• Self-Dealing: Fiduciaries are strictly prohibited from using their position for personal gain. Examples include purchasing estate assets below market value or directing estate business to companies in which they have an interest. Such actions can result in personal liability for estate losses.
  • Mishandling of Assets: Fiduciaries must manage estate assets with the highest level of care. Reckless investments, neglect, or inaccurate valuations constitute breaches of this duty.
  • Conflicts of Interest: The interests of the estate must always take priority. Fiduciaries must avoid actions that create a conflict of interest or even the appearance of impropriety. Hiring unqualified friends, borrowing estate funds, or investing in personal ventures can lead to removal and penalties.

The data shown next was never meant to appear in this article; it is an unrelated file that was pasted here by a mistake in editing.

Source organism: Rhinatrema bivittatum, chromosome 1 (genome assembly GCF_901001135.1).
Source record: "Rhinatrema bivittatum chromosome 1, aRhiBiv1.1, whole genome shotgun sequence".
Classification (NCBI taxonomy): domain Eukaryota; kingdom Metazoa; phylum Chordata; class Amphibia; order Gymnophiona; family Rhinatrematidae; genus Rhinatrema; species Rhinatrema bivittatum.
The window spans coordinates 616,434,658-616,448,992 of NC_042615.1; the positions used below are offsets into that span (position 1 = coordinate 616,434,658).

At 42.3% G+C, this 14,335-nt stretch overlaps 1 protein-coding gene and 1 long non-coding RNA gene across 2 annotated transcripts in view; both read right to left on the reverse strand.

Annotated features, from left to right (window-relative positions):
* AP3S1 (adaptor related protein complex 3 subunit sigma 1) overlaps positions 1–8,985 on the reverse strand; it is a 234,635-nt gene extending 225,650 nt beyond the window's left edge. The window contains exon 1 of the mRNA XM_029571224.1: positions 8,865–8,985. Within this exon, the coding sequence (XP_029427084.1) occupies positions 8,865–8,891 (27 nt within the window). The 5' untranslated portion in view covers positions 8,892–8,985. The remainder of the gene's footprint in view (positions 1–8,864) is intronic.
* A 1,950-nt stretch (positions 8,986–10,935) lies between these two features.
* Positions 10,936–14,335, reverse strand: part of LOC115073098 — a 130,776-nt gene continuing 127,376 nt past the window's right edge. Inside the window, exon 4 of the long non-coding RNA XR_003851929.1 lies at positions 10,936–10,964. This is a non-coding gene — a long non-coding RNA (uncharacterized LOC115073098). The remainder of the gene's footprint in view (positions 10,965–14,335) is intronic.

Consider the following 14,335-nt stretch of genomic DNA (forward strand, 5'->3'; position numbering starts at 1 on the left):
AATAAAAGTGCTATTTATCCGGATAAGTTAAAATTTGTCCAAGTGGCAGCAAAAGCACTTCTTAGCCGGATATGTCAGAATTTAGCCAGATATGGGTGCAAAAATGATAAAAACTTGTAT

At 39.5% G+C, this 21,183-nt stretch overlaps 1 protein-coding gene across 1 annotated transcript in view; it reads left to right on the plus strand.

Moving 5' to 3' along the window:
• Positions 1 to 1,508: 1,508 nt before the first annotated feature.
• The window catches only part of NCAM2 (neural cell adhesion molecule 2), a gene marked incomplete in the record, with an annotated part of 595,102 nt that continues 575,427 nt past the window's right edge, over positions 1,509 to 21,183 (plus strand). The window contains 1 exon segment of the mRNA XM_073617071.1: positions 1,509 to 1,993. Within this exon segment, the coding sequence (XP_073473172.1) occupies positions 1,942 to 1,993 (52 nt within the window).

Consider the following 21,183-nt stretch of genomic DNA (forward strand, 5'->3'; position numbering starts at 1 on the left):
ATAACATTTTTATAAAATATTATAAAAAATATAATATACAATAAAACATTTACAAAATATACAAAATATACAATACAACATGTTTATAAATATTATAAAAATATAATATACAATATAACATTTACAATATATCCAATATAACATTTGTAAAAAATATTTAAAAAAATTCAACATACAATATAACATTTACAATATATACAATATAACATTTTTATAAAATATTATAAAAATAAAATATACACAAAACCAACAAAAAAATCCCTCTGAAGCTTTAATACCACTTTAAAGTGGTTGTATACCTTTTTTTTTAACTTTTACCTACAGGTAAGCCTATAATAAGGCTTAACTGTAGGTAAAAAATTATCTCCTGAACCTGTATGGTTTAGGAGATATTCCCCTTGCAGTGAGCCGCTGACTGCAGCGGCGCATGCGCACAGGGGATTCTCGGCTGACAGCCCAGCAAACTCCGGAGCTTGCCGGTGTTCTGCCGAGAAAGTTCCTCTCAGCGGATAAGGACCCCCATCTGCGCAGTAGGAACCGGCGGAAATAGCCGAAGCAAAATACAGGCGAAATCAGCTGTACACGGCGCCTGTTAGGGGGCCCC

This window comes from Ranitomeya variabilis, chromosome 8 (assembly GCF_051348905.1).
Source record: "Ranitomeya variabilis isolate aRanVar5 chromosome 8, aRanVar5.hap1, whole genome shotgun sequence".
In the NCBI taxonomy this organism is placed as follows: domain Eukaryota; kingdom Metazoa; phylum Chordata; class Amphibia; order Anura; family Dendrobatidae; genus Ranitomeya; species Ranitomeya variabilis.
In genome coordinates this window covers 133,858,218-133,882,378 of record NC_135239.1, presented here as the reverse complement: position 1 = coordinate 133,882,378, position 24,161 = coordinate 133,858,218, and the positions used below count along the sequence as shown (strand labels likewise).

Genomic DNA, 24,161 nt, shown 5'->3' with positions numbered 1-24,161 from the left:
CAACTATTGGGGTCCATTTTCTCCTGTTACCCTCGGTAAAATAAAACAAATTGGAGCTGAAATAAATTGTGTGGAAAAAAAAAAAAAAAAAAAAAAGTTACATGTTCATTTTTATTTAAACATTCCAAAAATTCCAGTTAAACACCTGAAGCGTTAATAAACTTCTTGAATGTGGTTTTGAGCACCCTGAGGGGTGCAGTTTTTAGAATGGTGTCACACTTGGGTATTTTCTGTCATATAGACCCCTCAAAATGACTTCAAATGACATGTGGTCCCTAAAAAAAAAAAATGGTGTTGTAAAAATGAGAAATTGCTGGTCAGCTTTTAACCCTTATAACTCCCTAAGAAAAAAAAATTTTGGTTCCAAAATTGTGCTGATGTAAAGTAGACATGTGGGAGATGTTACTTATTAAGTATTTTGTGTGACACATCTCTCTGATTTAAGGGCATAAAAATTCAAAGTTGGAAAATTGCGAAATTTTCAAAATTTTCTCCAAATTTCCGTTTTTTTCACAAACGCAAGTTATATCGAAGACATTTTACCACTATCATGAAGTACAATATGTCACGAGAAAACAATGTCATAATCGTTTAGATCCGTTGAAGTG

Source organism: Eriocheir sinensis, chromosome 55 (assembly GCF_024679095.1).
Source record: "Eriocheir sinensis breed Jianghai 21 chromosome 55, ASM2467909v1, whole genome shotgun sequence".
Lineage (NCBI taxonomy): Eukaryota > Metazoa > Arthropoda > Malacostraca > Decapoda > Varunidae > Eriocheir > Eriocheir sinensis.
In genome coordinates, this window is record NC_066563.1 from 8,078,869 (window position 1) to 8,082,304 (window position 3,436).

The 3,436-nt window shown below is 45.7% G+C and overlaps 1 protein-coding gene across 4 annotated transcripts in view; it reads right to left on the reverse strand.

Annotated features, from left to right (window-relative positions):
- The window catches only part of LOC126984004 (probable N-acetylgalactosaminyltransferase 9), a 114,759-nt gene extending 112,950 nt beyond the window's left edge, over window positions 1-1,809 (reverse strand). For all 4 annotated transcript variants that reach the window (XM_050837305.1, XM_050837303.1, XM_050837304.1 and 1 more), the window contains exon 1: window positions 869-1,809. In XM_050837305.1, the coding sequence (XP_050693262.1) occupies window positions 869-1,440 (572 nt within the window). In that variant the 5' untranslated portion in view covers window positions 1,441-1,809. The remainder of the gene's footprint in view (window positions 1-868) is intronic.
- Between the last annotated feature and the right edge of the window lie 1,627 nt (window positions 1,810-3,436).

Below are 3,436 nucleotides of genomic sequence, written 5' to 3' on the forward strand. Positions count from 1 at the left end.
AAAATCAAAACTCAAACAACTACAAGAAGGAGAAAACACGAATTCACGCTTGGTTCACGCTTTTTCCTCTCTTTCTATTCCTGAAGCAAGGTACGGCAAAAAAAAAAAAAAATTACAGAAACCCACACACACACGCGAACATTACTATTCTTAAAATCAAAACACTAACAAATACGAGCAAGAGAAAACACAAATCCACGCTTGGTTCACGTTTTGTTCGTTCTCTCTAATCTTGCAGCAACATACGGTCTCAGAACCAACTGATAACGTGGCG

• Improper Distribution of Assets: Executors and administrators must distribute assets in a timely manner according to the will or intestacy laws. 

Challenges to Executor or Administrator Appointments. Disputes that can lead to probate litigation often arise even before an executor or administrator assumes their duties. Some of the potential grounds for challenging an appointment include allegations of the individual's incapacity to fulfill the role due to mental or physical health issues, evidence of past misconduct or a history of financial irresponsibility suggesting they may not manage the estate's assets prudently, or potential conflicts of interest that could affect their impartiality in administering the estate.